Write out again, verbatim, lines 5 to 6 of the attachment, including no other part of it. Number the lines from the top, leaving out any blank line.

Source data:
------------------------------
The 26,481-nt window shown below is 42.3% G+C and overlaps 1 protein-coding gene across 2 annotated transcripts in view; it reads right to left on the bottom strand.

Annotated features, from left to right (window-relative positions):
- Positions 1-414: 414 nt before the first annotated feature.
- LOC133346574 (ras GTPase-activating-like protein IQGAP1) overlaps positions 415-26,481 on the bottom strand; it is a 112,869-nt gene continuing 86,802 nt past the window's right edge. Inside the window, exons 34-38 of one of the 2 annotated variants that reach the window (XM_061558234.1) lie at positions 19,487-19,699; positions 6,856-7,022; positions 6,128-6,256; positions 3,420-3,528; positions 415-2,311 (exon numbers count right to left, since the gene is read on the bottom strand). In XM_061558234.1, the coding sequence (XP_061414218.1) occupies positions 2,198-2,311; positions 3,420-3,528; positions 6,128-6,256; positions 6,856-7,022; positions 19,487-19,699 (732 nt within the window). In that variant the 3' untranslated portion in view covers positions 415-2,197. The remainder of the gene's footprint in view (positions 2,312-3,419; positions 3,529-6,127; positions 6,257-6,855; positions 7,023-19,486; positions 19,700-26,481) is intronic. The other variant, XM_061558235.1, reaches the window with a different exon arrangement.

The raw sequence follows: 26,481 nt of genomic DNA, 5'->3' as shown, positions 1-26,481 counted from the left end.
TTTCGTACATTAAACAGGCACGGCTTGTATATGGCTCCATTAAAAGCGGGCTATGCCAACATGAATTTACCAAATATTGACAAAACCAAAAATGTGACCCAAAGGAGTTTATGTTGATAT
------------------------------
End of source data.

The raw sequence follows: 26,481 nt of genomic DNA, 5'->3' as shown, positions 1-26,481 counted from the left end.
TTTCGTACATTAAACAGGCACGGCTTGTATATGGCTCCATTAAAAGCGGGCTATGCCAACATGAATTTACCAAATATTGACAAAACCAAAAATGTGACCCAAAGGAGTTTATGTTGATAT